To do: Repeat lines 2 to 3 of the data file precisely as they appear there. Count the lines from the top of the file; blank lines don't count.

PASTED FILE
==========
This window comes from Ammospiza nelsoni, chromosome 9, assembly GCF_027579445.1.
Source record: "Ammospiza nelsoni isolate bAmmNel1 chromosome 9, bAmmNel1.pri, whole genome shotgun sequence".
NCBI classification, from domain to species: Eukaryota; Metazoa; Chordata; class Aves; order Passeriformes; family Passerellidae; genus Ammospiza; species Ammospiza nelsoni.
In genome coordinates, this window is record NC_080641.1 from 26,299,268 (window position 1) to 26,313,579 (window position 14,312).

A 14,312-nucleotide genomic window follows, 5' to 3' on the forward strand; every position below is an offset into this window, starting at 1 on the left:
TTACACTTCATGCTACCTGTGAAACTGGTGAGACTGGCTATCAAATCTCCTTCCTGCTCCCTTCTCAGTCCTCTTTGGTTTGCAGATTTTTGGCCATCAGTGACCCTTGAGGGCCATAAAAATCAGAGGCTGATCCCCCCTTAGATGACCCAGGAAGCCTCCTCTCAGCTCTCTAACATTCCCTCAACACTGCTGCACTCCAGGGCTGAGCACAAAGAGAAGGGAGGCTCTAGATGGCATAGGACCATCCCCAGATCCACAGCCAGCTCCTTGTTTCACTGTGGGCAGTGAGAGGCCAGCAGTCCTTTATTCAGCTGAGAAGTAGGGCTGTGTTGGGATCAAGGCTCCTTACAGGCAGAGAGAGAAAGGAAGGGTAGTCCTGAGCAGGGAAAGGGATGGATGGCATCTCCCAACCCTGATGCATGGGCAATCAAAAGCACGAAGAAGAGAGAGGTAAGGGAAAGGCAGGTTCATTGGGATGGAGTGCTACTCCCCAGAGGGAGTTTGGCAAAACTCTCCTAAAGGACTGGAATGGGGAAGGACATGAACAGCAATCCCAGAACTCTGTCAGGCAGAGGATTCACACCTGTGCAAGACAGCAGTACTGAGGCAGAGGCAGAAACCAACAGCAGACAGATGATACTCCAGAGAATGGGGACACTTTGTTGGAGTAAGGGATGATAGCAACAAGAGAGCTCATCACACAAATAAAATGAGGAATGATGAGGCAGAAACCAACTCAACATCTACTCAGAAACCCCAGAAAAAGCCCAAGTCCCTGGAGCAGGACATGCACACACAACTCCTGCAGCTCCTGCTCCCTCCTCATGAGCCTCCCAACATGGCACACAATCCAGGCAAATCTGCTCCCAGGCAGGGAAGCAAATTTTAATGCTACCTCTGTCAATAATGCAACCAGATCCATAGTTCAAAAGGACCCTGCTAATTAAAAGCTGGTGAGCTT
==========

Source record: "Ammospiza nelsoni isolate bAmmNel1 chromosome 9, bAmmNel1.pri, whole genome shotgun sequence".
NCBI classification, from domain to species: Eukaryota; Metazoa; Chordata; class Aves; order Passeriformes; family Passerellidae; genus Ammospiza; species Ammospiza nelsoni.